The beginning of the novel itself does well to demonize the upper class. Jane Eyre is bullied by her cousin John for her orphan status which leads to a violent confrontation. Mrs. Reed holds Jane Eyre responsible for this fight and she is thus punished by confinement to the red room, despite John being the instigator. The red room is engulfed with imagery as an overbearing room that haunts Jane Eyre with a ghost. This can signify a dungeon-like chamber for a child. It becomes the prison for Jane Eyre and what she represents: the lower class. It is a place where countless souls may have met their doom, represented by the ghost; even though the ghost is thought to be that of Reed lineage, it also represents the death that the estate brings. Jane Eyre is a character who will not allow this dungeon to destroy her, despite the constant forms of torture she may receive. Jane Eyre is also often referred to as an animal, a rat, or less than a servant, having no purpose. She is an orphan. A charity case. Any family relations she may have are of poor wealth, thus she represents the epitome of the lower class, the lowest of the low.
The school, Lowood, comes to represent the actual society of a lower class setting. The children dress very plainly, are discouraged from any form of independence in their style, like natural hair curls, and are drilled repeatedly over the Bible and piety. It is a prison for unwanted children where many have died in large groups by consumption and the sponsors of the school have little care. The mass of deaths exposes the deception and truth behind established religious hierarchies who claim to work for charity. It is not necessarily charity that the children receive, but death. The only charity that they are allowed is the illusion of an afterlife. Jane Eyre, however, is cynical to this afterlife.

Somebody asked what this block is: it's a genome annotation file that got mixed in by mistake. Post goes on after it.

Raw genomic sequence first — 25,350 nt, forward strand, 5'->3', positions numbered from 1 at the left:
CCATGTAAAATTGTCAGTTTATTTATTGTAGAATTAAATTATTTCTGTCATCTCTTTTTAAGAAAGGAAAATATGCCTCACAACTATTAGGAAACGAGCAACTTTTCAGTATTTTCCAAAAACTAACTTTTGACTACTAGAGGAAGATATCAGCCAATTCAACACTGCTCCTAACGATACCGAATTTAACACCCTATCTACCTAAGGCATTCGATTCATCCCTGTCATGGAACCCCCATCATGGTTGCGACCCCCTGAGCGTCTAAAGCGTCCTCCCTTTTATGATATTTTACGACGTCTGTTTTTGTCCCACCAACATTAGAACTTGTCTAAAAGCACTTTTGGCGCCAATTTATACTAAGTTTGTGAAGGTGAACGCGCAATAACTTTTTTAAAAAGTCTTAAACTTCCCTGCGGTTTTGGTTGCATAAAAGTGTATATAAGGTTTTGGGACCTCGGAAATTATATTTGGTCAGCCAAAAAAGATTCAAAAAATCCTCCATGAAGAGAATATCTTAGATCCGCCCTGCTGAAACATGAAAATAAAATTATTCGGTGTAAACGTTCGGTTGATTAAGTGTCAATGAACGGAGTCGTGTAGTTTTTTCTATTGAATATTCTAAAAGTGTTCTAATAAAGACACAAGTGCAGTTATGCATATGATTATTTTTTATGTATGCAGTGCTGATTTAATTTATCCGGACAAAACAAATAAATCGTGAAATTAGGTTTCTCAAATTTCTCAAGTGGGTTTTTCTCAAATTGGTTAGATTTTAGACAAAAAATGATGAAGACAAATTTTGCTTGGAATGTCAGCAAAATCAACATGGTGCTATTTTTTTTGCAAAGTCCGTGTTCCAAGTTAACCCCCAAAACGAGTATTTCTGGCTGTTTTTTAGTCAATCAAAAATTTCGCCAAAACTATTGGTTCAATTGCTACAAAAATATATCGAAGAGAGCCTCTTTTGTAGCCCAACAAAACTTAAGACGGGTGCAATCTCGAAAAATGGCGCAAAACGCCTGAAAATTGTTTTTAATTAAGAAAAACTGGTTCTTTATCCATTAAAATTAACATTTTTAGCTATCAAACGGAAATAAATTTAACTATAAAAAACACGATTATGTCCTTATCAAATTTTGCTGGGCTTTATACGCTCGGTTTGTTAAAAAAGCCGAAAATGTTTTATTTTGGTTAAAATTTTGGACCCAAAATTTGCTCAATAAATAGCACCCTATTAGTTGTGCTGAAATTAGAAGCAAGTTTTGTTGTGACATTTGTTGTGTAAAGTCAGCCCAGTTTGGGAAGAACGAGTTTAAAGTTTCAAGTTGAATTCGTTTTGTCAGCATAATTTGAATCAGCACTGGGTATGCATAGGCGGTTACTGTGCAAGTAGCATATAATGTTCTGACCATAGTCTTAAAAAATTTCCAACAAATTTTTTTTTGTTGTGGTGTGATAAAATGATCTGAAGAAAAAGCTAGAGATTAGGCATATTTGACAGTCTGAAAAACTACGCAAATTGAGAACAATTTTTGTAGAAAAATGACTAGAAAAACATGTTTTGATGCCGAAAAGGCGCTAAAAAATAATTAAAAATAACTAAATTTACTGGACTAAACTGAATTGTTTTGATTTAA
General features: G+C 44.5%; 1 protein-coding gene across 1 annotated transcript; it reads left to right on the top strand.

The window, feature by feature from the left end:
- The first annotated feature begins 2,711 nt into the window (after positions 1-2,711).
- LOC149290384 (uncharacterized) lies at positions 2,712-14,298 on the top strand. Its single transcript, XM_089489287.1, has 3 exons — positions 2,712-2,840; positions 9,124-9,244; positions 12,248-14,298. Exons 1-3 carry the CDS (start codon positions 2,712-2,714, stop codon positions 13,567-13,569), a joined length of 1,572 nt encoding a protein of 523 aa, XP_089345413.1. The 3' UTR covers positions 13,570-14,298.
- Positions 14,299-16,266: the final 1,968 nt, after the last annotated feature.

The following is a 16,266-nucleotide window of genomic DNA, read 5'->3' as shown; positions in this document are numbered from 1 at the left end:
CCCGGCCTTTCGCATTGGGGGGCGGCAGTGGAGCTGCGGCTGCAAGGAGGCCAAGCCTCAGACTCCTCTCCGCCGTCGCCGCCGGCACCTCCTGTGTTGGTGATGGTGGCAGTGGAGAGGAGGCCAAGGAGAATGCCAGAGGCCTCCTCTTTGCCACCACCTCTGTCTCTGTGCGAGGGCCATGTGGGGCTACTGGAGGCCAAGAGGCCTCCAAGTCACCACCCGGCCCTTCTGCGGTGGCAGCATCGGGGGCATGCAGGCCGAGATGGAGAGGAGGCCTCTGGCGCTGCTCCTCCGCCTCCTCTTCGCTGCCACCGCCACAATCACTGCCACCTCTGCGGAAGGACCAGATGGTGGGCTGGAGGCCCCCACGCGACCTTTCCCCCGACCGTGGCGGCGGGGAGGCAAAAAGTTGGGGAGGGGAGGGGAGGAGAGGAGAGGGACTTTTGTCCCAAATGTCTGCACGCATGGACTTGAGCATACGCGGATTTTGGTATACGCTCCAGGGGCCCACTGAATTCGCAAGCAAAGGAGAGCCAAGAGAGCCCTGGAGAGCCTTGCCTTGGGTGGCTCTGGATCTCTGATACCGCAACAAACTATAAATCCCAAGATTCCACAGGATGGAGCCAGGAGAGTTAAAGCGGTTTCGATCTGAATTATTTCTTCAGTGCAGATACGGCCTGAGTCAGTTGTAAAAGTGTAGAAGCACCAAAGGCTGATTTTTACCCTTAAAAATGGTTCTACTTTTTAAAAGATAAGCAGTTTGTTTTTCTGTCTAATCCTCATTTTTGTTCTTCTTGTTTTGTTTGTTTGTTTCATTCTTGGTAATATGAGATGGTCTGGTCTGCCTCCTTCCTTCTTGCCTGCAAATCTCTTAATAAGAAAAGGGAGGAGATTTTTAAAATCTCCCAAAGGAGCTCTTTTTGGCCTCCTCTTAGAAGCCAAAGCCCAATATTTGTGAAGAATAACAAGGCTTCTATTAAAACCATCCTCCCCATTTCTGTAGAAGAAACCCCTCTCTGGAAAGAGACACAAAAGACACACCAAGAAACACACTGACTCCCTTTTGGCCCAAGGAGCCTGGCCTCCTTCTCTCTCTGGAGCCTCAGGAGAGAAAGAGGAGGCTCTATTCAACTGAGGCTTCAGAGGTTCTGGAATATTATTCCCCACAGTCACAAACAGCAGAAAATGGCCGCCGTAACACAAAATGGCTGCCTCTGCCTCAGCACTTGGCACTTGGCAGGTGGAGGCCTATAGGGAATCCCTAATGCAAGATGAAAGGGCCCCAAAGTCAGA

Later, Jane Eyre must confront another oppressive force of a class society: the institution of marriage. Rochester appears to be a very blunt character that is fueled with aggressive businessman tenacity to own his world. As such, he must own the people in his world. Rochester has kept Bertha as his secret bride, refusing to commit her to an insane asylum, which further illustrates his need to possess people. Of course, Rochester is not the only character that desires to dominate people as slaves.
Perhaps the epitome of religious authority is encompassed in St. John’s character. This is a religious man who upholds the principles of ambition and austerity.
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